“You feel like you can actually have a little bit more communication on the other end of the floor,” he said.
On Wednesday, before Thursday night’s violation, Calipari blamed the tight strictures of the old box for one of the most infamous coach’s box technical fouls in the college game.
In 1992, Calipari’s Massachusetts team was playing Kentucky in the round of 16 at the Spectrum in Philadelphia. The Minutemen had made up most of a double-digit deficit late in the second half when a referee called a technical foul on Calipari for a coach’s box violation. The referee “was 50 feet away from the UMass bench when he called it,” The Baltimore Sun reported. The call swung the momentum back the Wildcats’ way, and they won. (They lost the next game to Duke on Christian Laettner’s famous buzzer-beater.)
“At the Spectrum where they had all those lines,” Calipari said. “I’m standing there and the guy calls a T from 90 feet away. ‘You’re out of the box.’ And I really wasn’t out of the box, but it looked like it.”
Continue reading the main story
Calipari had no such defense or excuse Thursday night.
In practice, there is frequently a live-and-let-live dynamic between referees and hyperactive coaches. Warnings are issued; actual fouls, less so.
Ed Hightower, a retired referee, said officials often find that assistant coaches are better interlocutors for conveying the warnings. Speraw, Weber’s assistant, said that the referees had spoken to the staff at halftime of the U.M.B.C. game.
When warning coaches that they were in danger of violating this rule, Hightower said he would often say, “You don’t want to make me do something I don’t want to do.”
“Ninety percent of the time, I would say, the coaches are just so caught up in the moment, coaching their kids,” Hightower said. “It’s an emotional sport.”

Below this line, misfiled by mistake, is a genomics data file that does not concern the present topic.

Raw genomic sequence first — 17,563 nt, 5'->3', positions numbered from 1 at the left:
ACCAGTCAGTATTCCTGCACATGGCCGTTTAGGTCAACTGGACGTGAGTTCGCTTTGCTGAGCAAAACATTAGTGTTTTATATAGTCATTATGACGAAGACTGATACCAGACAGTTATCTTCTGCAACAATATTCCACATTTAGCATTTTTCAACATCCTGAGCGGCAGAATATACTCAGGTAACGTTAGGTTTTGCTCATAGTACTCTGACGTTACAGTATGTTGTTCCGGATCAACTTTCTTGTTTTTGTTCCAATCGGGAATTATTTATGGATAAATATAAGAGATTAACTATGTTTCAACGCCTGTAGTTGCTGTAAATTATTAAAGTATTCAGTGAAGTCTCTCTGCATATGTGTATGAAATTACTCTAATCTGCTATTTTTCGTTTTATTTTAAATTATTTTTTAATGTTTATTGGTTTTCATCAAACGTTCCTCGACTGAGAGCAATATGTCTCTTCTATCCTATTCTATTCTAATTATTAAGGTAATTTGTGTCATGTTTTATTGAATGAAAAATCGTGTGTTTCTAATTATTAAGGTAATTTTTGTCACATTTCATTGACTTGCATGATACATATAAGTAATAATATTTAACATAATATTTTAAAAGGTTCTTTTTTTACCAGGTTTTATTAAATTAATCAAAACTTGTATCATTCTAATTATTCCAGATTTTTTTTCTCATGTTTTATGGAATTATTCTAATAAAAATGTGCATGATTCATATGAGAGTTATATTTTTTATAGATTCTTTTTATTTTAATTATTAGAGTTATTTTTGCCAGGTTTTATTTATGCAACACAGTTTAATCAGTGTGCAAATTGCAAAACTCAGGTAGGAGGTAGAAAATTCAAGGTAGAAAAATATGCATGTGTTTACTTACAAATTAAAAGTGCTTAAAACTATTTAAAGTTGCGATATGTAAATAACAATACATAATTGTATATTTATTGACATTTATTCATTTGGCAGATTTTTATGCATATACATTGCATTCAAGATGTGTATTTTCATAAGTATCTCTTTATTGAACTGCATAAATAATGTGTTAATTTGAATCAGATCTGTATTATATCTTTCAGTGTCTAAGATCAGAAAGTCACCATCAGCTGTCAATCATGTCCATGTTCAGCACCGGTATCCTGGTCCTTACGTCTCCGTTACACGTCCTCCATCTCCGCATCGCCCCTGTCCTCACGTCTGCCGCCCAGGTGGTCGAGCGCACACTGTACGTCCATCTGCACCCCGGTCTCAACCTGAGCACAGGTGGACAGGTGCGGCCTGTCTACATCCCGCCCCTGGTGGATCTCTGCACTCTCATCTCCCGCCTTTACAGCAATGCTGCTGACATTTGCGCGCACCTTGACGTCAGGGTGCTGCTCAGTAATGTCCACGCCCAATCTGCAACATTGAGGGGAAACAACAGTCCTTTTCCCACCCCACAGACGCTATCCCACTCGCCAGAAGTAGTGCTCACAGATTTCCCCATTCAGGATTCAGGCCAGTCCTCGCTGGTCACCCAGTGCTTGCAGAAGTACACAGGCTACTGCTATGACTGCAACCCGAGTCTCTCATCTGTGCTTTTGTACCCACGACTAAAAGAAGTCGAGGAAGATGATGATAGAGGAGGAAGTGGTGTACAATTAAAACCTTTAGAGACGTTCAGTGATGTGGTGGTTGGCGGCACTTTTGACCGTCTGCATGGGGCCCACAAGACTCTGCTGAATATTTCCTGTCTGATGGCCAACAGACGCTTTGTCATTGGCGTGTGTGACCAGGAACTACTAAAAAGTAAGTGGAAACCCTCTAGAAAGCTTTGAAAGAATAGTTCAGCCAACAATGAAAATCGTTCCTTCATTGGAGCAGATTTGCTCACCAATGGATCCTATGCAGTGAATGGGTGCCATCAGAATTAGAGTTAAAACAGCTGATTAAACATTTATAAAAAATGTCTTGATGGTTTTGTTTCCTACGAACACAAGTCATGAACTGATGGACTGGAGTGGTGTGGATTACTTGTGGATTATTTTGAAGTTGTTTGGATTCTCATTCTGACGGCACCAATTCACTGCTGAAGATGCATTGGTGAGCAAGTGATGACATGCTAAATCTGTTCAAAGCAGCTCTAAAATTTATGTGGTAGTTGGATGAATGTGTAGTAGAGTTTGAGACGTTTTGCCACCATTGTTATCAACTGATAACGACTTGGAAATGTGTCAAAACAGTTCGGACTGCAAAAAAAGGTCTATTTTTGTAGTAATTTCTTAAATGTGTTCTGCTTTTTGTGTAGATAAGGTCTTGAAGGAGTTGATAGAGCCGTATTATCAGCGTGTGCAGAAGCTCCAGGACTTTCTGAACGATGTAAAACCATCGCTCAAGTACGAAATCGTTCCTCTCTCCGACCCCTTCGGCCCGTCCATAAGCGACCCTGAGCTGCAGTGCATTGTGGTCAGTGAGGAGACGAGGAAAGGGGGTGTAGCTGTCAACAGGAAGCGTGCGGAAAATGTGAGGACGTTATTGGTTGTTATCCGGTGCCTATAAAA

One of the last surviving links to the golden age of Hollywood is behind a legal challenge which could change how the entertainment industry tells real-life stories.
Olivia de Havilland, who starred in Gone With The Wind and won two Oscars during a stellar career, is suing the makers of the docudrama Feud over her portrayal as a gossipy narrator played by Catherine Zeta-Jones.
The series tells the story of the notorious rivalry between screen stars Bette David and Joan Crawford and stars Susan Sarandon and Jessica Lange.
But de Havilland, who is now 101 and lives in Paris, filed a lawsuit against FX and the show’s producer claiming its portrayal of her, without her permission, violates her right to publicity as celebrity and casts her in a “false light”.
During a hearing at the California Court of Appeals this week, discussion centred on a scene in which she is shown calling her sister Joan Fontaine a “bitch”, something her lawyers say she would never have done.
The show’s producers say her portrayal is a positive one and that the case threatens the rights, under the First Amendment of the US Constitution, to freedom of speech for filmmakers. They are backed by the Motion Picture Association of America.
Cases like this are usually speedily dismissed by the courts but the judge has allowed de Havilland to proceed, raising alarm in an industry that lives to tell stories on big screen and small.
Law professor Jennifer Rothman, who has written a book on the principle of the right to publicity, was among the lawyers to give evidence at the hearing.
She says a victory for de Havilland would have huge implications for the industry.
“It would be a dramatic change. I have tremendous respect for Olivia de Havilland but I think that the allegation here is far more problematic in terms of shutting down speech about public figures and important creative works that I think ultimately she would have liked to appear in when she was actively acting.”